Repealing the sustainable growth rate formula was an enormous victory last year, and the AAFP has worked to determine physician readiness for new payment models that will replace it. The Academy is also going to great lengths to ensure the CMS understands what family physicians need from a new reimbursement system. Other major practice management issues that prompted AAFP action last year included the 2016 Medicare Physician Fee Schedule, ICD-10, CPT codes, electronic health records and meaningful use requirements, and direct primary care.
CMS has posted online answers to frequently asked questions from physicians about billing for new CPT codes for transitional care management services. The AAFP also has a frequently-asked-questions document and has created a 30-day TCM worksheet to help physicians track information in patient care summaries.
Family physicians practicing in rural health centers or federally qualified health centers can get prompt Medicare payments for transitional care management services but they need to follow special CMS instructions issued as a result of a computer glitch. A claims processing error occurred with the new CPT codes 99495 and 99496, so alternate billing instructions are in effect until the problems are fixed.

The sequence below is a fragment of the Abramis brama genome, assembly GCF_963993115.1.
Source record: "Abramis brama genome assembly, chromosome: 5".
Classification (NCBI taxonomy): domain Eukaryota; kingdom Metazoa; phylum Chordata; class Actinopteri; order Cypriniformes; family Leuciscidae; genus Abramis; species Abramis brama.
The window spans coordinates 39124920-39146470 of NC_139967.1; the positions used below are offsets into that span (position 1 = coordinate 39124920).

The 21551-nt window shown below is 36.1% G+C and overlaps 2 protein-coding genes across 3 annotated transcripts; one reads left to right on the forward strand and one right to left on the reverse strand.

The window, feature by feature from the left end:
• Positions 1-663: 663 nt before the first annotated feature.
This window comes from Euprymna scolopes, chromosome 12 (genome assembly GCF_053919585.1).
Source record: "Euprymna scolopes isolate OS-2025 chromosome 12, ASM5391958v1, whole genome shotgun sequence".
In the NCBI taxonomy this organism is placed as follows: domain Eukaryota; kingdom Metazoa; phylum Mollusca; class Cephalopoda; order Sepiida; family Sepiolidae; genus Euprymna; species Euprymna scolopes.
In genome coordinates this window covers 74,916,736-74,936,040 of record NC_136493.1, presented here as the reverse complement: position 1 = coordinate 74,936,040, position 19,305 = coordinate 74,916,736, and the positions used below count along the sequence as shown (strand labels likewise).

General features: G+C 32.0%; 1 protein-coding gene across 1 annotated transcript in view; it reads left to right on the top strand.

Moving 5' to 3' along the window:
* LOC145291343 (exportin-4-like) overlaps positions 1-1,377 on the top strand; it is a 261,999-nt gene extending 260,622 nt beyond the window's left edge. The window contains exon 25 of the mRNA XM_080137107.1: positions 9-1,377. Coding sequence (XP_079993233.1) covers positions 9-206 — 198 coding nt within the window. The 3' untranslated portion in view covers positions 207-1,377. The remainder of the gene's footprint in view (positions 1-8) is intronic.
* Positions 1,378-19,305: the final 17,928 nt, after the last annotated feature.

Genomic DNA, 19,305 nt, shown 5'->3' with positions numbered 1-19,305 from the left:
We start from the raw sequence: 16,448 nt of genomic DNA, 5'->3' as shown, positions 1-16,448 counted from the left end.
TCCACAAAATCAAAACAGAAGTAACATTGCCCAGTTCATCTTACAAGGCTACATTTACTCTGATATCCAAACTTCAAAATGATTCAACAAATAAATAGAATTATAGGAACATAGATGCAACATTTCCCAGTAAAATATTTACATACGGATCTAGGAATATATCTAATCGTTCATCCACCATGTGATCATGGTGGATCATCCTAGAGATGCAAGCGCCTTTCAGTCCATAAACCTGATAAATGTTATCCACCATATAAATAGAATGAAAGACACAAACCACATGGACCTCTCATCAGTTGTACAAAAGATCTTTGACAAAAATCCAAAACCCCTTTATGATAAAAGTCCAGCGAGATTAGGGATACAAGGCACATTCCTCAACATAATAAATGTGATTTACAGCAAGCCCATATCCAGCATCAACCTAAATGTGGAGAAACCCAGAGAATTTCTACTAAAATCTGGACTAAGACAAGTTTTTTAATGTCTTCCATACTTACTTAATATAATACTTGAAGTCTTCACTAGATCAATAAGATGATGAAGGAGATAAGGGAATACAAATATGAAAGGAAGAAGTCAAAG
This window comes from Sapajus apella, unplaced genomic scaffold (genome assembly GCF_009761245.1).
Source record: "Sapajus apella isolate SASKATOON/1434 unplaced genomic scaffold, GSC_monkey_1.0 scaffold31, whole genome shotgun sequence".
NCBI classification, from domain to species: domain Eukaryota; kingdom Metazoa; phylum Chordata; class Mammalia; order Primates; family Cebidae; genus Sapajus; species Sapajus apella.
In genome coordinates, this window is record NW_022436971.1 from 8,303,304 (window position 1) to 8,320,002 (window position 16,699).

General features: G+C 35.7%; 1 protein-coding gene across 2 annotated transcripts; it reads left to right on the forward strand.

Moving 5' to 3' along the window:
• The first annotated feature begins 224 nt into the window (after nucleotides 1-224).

An FDA letter to physicians asks them to take advantage of training, funded by drug manufacturers, on the appropriate use of extended-release/long-acting opioids. AAFP's manager of CME standards and outcomes Kathy Marian said the Academy is using grant money to develop CME programs that comply with goals set by the FDA and should have those programs available this summer.
Three new medical residency programs are to begin this July in California's San Joaquin Valley, including two for family physicians, as a way to increase the number of primary care physicians practicing in the central part of the state. The San Joaquin Valley has one of the lowest ratios of primary care physicians to residents in the state.